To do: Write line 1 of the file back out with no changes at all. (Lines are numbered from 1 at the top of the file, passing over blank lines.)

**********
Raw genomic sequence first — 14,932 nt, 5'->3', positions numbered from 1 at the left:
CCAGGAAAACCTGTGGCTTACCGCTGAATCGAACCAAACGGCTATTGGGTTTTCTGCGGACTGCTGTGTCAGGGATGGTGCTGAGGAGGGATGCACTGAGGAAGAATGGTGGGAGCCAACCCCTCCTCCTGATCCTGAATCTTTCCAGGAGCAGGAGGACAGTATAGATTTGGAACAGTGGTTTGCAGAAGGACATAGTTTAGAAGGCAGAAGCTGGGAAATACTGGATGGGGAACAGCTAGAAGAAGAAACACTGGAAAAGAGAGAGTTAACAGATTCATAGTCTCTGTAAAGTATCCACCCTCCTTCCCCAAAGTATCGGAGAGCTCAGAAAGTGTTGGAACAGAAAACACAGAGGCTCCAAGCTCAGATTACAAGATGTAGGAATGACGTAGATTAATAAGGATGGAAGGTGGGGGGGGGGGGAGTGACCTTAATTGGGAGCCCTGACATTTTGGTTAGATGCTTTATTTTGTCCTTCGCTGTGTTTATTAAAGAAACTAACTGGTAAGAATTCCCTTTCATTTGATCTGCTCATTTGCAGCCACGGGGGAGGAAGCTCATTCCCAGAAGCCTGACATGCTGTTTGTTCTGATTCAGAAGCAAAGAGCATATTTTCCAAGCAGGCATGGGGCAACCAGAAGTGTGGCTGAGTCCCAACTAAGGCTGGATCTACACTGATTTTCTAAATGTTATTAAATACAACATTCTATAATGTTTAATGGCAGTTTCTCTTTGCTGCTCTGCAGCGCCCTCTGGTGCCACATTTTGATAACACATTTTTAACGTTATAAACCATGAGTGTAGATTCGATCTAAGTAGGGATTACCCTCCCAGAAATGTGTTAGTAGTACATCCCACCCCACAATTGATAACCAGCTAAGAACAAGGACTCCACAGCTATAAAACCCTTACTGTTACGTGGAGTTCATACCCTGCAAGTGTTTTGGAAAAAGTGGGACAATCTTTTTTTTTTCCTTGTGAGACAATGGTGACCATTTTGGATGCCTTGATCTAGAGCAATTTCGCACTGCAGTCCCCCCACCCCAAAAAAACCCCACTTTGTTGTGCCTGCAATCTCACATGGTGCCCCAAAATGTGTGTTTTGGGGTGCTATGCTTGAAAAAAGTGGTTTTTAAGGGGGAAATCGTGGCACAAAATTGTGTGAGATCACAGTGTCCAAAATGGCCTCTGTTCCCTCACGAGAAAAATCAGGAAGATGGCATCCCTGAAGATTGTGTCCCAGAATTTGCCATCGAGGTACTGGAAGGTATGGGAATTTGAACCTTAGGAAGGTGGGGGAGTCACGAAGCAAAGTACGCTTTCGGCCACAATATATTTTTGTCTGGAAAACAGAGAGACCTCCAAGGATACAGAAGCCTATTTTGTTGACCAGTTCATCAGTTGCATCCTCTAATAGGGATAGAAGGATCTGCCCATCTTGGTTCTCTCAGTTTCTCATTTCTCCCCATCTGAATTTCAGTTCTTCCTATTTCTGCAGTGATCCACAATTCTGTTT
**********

Raw genomic sequence first — 14,932 nt, 5'->3', positions numbered from 1 at the left: